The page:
Early Christian monasticism in the 4th and 5th centuries arose from the tension between a commitment to the Christian life and pressures from culture; the challenge of becoming new in Christ.In order to join early monastic communities, male and female monks had to give up their property, family and friends, and sexuality, move to the desert, limit food and sleep, and take up a strict discipline in order to conquer whatever was separating them from love of God and neighbor.They sought out a way to live into their new identity as Christians without interference from everyday life by practicing a life centered on prayer.Professor Bondi, an expert on the early church, described their practice as follows ďPrayer connects us with ourselves; it is the link between our new selves that are always being transformed into Godís loving image and our old selves with which we must come to terms if we are to be transformed.By it we are able to discover who we are and who we are to become.Ē[ii]


The early desert mothers and fathers prayed persistently in myriad ways. Because prayer is an expression of each personís relationship to God, there is no one right way to pray. The desert monastics studied scripture until they could recite it by memory, praying the Psalms while they weaved baskets. They practiced zen-like meditation, prayed the liturgy of the hours, and wrestled with the temptations that they felt separated them from their new identity, crying aloud to God. Through prayer we open our lives to Christ and allow ourselves to be changed, but itís not something that comes naturally to all of us, and the work of transformation can be gut-wrenching.The early church father Ammonas told a younger monk in regard to his struggle with anger, ďI have spent 14 years in Scetis asking God night and day to grant me victory over anger.Ē The slowness of Christian growth was as much a problem for the early church mothers and fathers as it is for us today.And if praying doesnít come easy, as Iím afraid to admit that for me it does not, not praying isnít an option. Itís one of the most significant ways we meet God. Prayer must be learned over a whole lifetime of sincere and often unspontaneous work on our part coupled with the continuous gift of Godís grace.


The same holds true with worship, reading the Bible, service, and the other means of grace. Worship is another way in which our new identity is formed. Worship is Godís revelation of Godís self in Jesus Christ and our response to that revelation.Through the reading and exposition of scripture, we recover and appropriate for our own lives the experiences of Israel and the early churchís escape from slavery, conquest, captivity, hope for a messiah, incarnation, crucifixion, resurrection, and mission. Through preaching, God uses human voices to speak Godís word with the hope that we will respond.Through the sacraments of communion and baptism, God enters our lives and love is made visible. In communion, we come together to express penance and thanksgiving, while remembering Christís death and resurrection. Through Christís forgiveness of our sins we are converted and reconciled to God.When we celebrate a baptism, we recall what it means to be baptized ourselves, made new in Christ.Through these mysterious acts God is present in our lives, and our behavior is changed. Worship allows us to recall what God has done in Christ and see our place in that story, propelling us to be signs of living prayer and service to others.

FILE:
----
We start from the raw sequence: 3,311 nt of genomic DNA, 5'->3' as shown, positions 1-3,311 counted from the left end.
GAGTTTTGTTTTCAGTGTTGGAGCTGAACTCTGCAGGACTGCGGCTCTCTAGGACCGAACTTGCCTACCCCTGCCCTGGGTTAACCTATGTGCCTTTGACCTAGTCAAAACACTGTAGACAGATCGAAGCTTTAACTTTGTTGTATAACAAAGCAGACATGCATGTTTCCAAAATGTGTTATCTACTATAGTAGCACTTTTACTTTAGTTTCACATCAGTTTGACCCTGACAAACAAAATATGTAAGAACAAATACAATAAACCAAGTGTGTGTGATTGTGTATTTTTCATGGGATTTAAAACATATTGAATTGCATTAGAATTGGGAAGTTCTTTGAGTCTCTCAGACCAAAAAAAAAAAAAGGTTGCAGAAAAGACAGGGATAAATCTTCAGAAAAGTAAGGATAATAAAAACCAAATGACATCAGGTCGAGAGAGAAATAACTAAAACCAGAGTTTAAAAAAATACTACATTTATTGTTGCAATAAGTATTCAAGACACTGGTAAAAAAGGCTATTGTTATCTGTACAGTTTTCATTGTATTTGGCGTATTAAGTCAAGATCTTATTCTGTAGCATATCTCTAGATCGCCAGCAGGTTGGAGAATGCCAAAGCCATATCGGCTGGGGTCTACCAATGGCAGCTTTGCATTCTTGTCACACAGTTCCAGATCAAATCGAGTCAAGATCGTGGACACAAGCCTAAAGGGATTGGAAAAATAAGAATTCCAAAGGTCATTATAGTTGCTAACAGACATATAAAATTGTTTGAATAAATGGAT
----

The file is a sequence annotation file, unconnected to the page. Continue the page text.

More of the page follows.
Through service we meet God and make real Christís love for the world.Wesley believed that we could not have authentic personal holiness without social holiness. In order to grow in our faith, we must pray, worship, and read the scripture, and do works of mercy, which include service and seeking justice.As Jesus tells us in Matthew 25, that whatever we do for the least of these Ė the hungry, the stranger, the sick, and the prisoner Ė we do for Him. Through service we come into contact with those whom we might not usually interact with, whether it is a homeless person, a day laborer, or a woman escaping domestic violence and are challenged to incarnate Christís love.Through service we meet God and, while making real the kingdom of heaven on earth, we are changed.


We need to participate in these practices so that Godís grace may be mediated to us Ė so we can remain responsive to Godís love and grow in our Christian faith, making Godís love visible in the world.


I had a friend in seminary who, after spending a year serving a church, said she would really like being a minister if she didnít have to go to church every Sunday morning. She found sitting still difficult and, at times, chafed at the rituals. She wanted to go to Sunday brunch. Rather than finding a job that didnít require attending worship, she kept at it, praying that she would feel Godís presence in worship and other times, simply sitting with her discomfort. Six years later she is the minister of worship at a large church.


Like participating in worship regularly or engaging in a new form of prayer, service isnít always comfortable. We may be afraid of venturing into a new environment or nervous about talking with someone who made what we consider to be the wrong decisions in life.We may not think we have the skills to participate in certain missions, but dive in any way, honing our gifts, discovering new gifts, or linking up with others who have gifts that complement our own.Even when we are discouraged, we must press on. Our new identity can seem elusive, as it has when Iíve tried to sign my new signature and forgotten to include my new last name.Itís not perfect. At times it may feel that we havenít changed at all. We may hope that through prayer, forgiveness comes quicker or patience comes easier.But sometimes they donít. In those times, as in all times, we must seek God.God is always there; this is Godís gracious gift, but the question is whether we will be present, as well. The means of grace may not come naturally, but with discipline and commitment, and some straining, we are made anew and can create a place where we can work with God on being a sign of Godís love for the world.










[ii] Bondi, Roberta. To Pray and To Love: Conversations on Prayer with the Early Church.